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Federal Reserve’s Kashkari says recession possible, but high inflation would be worse for the labor market

MINNEAPOLIS Federal Reserve Bank President Neel Kashkari on Tuesday said the Fed’s interest-rate hikes and a possible pullback in lending after two bank failures last month could trigger a recession, but allowing inflation to stay high would be even worse for the labor market.

“It could be that our monetary policy actions and the tightening of credit conditions because of this banking stress leads to an economic downturn. That might even lead to a recession,” Mr. Kashkari said in a town hall at Montana State University, in answer to a student question about job prospects.

But, Mr. Kashkari said, “We need to get inflation down. … If we were to fail to do that, then your job prospects would be really hard.”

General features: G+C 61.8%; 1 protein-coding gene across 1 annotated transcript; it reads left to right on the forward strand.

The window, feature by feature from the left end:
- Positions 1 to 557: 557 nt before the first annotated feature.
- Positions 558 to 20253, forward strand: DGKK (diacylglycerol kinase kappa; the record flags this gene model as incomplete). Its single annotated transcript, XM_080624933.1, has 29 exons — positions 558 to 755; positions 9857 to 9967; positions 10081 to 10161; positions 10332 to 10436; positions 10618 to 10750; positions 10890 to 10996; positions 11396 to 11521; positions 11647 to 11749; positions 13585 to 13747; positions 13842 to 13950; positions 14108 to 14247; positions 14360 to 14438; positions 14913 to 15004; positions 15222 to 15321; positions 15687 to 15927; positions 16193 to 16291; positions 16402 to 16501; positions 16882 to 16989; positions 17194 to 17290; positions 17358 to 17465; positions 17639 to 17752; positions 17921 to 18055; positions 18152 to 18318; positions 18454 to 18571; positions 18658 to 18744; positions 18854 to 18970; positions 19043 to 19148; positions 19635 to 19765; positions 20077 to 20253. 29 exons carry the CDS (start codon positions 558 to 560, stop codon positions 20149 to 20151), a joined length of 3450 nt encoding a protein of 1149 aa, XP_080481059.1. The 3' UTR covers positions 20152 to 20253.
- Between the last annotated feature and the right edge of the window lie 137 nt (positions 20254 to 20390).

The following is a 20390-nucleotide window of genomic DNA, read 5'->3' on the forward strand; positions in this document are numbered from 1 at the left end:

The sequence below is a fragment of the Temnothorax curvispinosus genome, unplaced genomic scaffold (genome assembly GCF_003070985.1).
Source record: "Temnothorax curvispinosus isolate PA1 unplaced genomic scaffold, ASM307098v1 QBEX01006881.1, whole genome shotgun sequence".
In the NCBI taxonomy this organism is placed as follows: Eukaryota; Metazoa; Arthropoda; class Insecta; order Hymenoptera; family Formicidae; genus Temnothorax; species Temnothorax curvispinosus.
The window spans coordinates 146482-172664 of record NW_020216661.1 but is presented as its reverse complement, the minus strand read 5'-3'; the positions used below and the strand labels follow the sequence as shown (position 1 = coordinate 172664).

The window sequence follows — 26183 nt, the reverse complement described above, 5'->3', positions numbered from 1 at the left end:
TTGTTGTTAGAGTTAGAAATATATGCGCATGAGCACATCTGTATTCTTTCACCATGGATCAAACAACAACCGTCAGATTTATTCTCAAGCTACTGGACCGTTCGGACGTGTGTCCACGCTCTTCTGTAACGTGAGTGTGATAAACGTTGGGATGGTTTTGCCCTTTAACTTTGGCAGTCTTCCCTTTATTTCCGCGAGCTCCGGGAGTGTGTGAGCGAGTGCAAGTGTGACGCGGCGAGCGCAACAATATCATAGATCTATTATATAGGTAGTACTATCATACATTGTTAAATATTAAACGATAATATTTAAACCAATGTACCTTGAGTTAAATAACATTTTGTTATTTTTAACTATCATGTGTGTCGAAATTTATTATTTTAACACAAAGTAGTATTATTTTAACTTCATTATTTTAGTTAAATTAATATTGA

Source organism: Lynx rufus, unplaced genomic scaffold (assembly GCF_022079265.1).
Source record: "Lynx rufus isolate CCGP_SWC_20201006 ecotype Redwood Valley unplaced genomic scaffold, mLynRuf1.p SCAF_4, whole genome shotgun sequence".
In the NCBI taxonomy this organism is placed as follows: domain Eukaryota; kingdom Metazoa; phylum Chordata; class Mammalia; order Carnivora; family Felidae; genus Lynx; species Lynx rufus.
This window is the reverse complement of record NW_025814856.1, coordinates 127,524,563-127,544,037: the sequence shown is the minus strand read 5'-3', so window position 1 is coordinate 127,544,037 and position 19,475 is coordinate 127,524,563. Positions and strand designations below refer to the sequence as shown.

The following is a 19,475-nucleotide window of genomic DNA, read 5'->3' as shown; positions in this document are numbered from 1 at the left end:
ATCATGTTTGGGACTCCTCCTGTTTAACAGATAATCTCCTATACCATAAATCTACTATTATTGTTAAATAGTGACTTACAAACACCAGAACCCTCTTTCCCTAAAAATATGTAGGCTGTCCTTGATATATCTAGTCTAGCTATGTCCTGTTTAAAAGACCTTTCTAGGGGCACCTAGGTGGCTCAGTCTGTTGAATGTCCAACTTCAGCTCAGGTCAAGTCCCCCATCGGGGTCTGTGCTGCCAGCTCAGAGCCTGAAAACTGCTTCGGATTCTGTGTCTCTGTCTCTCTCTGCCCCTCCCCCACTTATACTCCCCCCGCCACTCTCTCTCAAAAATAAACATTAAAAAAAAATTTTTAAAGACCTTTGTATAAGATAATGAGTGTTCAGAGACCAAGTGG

Yields on long-term bonds are lower than those on shorter-term bonds, known as the “yield-curve inversion” and which is often a harbinger of a recession.

Mr. Kashkari said he reads the pricing in bond markets as reflecting an expectation that inflation will fall quickly, allowing the Fed to cut rates. But Mr. Kashkari said he is not that optimistic, and believes inflation, now at 5% by the Fed’s preferred measure, will get to “the mid threes” by the end of this year, still far above the Fed’s 2% target.

Most Fed policymakers see inflation falling to somewhere in the 3%-3.8% range by year-end, projections show, with the median projection at 3.3%. — Reuters

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